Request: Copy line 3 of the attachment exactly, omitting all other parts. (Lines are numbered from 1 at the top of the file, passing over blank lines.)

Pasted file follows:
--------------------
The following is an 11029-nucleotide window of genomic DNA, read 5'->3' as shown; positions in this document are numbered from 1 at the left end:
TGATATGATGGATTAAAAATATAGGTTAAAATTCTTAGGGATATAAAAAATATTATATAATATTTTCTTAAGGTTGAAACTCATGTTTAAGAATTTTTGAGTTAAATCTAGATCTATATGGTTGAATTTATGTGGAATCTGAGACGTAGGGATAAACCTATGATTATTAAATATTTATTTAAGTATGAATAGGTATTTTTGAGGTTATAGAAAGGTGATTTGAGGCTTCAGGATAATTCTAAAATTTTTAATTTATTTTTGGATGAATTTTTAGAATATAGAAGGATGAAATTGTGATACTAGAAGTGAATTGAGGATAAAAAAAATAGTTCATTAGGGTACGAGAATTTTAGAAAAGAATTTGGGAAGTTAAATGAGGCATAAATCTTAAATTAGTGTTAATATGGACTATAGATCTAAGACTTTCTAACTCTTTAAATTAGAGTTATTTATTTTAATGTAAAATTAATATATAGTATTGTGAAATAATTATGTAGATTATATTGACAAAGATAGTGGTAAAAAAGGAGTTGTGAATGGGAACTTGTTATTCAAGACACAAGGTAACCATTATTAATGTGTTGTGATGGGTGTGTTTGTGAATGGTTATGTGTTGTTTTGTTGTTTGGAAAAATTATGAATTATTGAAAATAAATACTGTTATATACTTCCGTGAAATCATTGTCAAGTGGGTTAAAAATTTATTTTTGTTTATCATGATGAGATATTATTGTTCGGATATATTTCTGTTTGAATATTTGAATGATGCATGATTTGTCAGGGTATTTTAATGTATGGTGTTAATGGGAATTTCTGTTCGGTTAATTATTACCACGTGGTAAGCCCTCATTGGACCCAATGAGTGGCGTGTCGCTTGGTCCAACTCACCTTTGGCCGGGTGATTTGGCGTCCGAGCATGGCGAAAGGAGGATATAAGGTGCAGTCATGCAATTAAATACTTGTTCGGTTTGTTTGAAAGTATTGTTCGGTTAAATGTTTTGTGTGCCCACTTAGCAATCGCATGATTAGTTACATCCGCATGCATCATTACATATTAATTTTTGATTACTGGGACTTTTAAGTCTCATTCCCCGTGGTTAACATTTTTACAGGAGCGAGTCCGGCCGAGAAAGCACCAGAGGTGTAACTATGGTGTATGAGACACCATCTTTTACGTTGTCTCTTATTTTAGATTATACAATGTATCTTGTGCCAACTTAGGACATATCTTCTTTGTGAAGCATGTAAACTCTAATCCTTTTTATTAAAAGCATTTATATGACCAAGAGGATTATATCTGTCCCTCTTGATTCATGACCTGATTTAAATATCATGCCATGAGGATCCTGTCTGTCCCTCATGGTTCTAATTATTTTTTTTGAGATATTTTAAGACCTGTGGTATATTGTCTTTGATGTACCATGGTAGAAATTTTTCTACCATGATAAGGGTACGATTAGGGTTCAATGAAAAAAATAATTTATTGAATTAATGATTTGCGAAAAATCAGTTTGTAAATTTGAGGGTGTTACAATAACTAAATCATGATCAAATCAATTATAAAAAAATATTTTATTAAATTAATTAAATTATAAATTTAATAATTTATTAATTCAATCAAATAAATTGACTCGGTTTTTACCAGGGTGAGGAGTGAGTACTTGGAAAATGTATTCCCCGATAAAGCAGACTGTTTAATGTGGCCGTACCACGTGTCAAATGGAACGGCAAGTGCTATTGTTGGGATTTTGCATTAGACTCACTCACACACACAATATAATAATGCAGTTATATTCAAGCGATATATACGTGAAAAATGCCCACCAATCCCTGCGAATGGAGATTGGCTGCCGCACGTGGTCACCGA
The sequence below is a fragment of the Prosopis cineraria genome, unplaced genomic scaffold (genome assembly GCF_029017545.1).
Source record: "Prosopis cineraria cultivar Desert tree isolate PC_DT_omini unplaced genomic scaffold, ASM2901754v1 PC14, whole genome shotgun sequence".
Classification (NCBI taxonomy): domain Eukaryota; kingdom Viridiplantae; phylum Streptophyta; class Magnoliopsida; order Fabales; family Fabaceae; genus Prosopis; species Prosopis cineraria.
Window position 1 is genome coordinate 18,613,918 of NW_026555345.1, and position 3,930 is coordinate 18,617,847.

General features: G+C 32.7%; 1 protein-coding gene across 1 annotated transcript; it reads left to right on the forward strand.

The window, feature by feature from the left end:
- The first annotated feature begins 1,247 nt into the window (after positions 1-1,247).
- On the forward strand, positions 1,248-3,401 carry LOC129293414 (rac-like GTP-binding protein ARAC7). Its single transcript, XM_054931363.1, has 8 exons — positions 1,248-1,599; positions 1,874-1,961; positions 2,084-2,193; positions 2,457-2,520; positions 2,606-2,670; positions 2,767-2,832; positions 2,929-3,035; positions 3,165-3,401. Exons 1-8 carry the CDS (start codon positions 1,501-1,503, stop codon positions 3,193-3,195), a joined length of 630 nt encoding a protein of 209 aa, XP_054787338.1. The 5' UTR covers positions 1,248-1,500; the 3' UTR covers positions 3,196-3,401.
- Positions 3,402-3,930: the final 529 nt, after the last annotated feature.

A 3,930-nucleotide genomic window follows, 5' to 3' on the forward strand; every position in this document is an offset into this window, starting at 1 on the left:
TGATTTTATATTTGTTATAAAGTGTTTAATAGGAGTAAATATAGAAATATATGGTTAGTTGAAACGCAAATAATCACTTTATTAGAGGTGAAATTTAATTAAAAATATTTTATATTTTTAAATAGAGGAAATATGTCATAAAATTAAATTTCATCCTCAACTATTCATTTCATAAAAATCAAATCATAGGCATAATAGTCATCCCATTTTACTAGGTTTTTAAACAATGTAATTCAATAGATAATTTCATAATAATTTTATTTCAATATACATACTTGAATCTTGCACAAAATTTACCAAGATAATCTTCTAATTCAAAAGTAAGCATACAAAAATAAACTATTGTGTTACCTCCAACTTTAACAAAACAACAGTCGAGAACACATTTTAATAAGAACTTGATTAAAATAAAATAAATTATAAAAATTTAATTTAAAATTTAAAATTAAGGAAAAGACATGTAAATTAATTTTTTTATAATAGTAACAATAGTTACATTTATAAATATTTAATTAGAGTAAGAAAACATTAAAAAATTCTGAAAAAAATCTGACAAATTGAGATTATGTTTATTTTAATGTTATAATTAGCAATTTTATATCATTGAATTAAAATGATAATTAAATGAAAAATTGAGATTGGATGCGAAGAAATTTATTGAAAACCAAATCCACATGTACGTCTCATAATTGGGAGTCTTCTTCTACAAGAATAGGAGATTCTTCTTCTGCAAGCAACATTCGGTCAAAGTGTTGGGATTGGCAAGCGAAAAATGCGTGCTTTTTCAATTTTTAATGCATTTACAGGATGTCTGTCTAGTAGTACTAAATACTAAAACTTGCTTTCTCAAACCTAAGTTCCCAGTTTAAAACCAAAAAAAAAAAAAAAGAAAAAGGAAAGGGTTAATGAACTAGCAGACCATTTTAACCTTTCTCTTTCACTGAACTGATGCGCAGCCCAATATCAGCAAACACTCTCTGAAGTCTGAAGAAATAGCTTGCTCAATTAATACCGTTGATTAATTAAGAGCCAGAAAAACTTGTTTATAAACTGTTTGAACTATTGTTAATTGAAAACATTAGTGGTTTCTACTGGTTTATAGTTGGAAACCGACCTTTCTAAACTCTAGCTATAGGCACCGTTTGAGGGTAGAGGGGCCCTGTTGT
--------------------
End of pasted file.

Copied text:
The sequence below is a fragment of the Prosopis cineraria genome, unplaced genomic scaffold (genome assembly GCF_029017545.1).